We previously reported that nitric oxide (NO) is first detected in the uterus of a pregnant rat on gestational day 13.5 (GD13.5) and that NO levels peak on GD17.5. In addition, NO production in the uterus is mainly derived from the decidua and not the myometrium. The aim of the present study was to reveal the role of NO that peaked on GD17.5 of gestation in the decidua. To inhibit NO production, pregnant rats were continuously administered by an nitric oxide synthase inhibitor, NG-nitro-L-argininemethyl ester (L-NAME) for 48 h. In the control group, saline was infused instead of L-NAME. After treatment, the decidua were obtained from GD13.5, GD17.5 and GD21.5 rats. Apoptosis and activated caspase-3-positive cells were observed by transferase-mediated dUTP nick-end labeling (TUNEL) assay and immunohistochemistry, respectively. The caspase-3 enzyme activity was also measured in the cell lysate from the decidua. The numbers of TUNEL-positive cells and activated caspase-3-positive cells each increased and the amount of caspase-3 activity also increased significantly in rats on GD17.5 than in rats in the control group, but no changes were observed in rats on GD13.5 and GD21.5. Furthermore, enzyme activity regarding the initiator caspases, caspase-8 and -9, upstream factors for caspase-3 in the caspase cascade, was measured simultaneously on GD17.5 under the same treatment. Caspase-8 and -9 enzyme activities increased significantly in the control group; an increment of caspase-8 activity was especially prominent. The present results indicate that an inhibitor of NO production caused apoptosis through typical apoptotic signals in the decidua on GD17.5, suggesting that an NO peak in the decidua is essential to cell survival and the maintenance of uterine formation.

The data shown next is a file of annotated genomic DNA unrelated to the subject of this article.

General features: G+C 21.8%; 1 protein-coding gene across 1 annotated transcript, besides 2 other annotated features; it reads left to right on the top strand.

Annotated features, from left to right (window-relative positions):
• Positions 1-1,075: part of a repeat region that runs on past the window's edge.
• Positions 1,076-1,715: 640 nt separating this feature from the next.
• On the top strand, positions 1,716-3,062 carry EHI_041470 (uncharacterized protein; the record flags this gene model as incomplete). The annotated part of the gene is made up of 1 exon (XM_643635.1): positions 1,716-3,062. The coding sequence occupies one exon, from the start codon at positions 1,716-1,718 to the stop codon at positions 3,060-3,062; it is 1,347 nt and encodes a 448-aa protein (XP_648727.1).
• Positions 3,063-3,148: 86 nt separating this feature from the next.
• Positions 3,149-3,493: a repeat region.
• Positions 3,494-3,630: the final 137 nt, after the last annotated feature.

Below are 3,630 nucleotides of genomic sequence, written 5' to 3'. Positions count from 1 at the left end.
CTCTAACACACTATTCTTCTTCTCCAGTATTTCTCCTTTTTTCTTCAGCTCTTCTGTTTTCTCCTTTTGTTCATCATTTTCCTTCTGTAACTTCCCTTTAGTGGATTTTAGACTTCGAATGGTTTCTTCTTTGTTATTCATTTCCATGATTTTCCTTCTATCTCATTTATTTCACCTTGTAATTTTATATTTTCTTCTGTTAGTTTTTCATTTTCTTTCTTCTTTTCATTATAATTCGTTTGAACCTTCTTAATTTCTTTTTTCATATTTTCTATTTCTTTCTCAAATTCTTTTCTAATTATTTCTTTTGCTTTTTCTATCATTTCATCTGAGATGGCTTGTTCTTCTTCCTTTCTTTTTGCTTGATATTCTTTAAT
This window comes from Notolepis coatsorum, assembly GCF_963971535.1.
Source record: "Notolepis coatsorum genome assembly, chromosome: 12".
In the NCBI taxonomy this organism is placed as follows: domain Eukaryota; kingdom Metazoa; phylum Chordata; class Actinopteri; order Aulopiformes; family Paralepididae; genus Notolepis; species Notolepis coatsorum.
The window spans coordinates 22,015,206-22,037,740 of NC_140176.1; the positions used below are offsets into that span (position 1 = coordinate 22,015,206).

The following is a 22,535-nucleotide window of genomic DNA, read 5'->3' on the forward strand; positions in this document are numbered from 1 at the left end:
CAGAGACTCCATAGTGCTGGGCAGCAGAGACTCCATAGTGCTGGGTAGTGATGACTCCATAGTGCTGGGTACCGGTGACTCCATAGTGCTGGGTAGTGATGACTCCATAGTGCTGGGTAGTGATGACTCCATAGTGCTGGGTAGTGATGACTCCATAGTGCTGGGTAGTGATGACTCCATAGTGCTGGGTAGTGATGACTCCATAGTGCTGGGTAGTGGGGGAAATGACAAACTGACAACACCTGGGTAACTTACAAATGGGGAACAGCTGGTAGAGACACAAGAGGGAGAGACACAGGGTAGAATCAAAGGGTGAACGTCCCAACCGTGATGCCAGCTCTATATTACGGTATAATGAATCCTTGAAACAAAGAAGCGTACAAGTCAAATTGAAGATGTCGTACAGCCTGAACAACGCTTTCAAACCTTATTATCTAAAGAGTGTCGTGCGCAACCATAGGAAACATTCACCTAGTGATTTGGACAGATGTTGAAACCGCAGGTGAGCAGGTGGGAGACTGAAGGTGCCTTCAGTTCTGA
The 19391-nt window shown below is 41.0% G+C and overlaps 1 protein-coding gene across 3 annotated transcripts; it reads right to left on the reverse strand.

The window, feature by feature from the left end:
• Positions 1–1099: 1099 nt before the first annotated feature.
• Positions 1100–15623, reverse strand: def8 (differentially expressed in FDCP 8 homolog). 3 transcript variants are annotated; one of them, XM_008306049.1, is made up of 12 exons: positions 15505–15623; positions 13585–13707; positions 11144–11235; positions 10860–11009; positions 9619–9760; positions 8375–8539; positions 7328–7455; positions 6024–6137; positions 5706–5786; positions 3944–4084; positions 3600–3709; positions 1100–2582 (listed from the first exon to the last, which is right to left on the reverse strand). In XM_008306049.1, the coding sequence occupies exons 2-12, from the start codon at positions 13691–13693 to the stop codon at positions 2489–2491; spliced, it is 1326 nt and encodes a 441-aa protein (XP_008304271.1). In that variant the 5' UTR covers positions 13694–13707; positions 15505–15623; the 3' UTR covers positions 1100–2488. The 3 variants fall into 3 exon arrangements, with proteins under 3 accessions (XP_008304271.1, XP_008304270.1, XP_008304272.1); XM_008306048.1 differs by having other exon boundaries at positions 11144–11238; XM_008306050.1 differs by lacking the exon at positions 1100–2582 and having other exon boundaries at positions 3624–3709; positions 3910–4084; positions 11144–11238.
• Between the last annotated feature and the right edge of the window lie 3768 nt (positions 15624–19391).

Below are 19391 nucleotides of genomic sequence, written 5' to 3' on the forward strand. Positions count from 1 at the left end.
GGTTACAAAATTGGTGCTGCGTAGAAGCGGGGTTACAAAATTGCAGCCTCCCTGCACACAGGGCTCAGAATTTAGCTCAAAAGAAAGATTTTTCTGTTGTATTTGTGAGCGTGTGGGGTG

- Nitric oxide
ASJC Scopus subject areas
- Biochemistry, Genetics and Molecular Biology(all)